By Erwin Seba
HOUSTON (Reuters) -Oil prices settled higher on Friday as U.S. Secretary of State Antony Blinken began a week-long sweep through the Middle East in an attempt to contain regional tensions stoked by the Israel-Hamas conflict.
Brent crude futures settled up $1.17, or 1.51%, at $78.76 a barrel. U.S. West Texas Intermediate crude futures finished up $1.62, or 2.24%, at $73.81.
Crude rebounded from losses on Thursday triggered by hefty increases in U.S. gasoline and distillate stocks, and both benchmarks ended the first week of the year higher.
“With the tensions in the Middle East, the geopolitical trading premium has to get pushed higher,” said John Kilduff, partner at Again Capital LLC. “It’s hard for traders to fight the headlines.”
Shipping giant Maersk said it will divert all vessels away from the Red Sea for the foreseeable future, warning customers of disruptions.
A U.S. government report showing employment grew in December would support demand in the coming year, Kilduff said.
U.S. employers hired more workers than expected in December while raising wages at a solid clip, prompting financial markets to dial back expectations that the Federal Reserve would start cutting interest rates in March.
Non-farm payrolls increased by 216,000 jobs last month, the Labor Department said. Economists polled by Reuters had forecast payrolls rising by 170,000 jobs.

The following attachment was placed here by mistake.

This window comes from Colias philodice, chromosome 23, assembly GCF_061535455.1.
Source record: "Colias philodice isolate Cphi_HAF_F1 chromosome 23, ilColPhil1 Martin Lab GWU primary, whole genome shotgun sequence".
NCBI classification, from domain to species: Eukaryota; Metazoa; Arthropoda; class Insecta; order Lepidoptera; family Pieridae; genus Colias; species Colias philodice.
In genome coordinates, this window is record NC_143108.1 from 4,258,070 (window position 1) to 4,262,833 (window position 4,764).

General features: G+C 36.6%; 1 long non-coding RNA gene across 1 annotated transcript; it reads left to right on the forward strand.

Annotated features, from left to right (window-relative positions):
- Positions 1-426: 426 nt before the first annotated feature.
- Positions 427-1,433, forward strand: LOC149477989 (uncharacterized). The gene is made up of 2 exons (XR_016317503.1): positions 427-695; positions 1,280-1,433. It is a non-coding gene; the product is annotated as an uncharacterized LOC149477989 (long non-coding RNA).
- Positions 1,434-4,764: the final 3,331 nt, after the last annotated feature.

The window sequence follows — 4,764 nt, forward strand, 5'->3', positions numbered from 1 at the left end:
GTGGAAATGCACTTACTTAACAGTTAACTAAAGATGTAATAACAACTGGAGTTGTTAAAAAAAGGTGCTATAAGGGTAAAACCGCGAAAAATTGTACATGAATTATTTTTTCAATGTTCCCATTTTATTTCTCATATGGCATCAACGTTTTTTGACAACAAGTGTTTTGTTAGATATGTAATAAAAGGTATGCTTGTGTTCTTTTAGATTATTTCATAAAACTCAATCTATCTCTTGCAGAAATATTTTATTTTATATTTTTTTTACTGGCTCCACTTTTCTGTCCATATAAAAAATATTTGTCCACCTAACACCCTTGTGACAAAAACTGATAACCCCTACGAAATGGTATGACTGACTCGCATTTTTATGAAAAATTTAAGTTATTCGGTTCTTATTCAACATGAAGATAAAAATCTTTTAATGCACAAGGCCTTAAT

“Strong employment should point to strong demand for fuel,” Kilduff said.
Bank of America said it was taking a defensive stance toward oil stocks because of the long-term price forecast for oil.
It said it expects the $70-$90 a barrel Brent trading range in place since OPEC+ intervened to hold, adding that “a permanently backward oil curve steepened by spare capacity” is a headwind for sector value.
Oilfield services company Baker Hughes said the count of active drilling rigs – oil and natural gas rigs combined – fell by one last week to 621, the third decline in four weeks.
Crude oil drilling rigs were up by one at 501 while natural gas drilling rigs fell by two to 118.
Money managers cut their net long U.S. crude futures and options positions in the week to Jan. 2, the U.S. Commodity Futures Trading Commission (CFTC) said on Friday.
The speculator group cut its combined futures and options position in New York and London by 33,051 contracts to 51,215 during the period.
(Reporting by Erwin SebaAdditional reporting by Robert Harvey and Noah Browning in London and Sudarshan Varadhan in SingaporeEditing by David Gregorio, Jonathan Oatis, Alexander Smith, David Goodman and David Gregorio)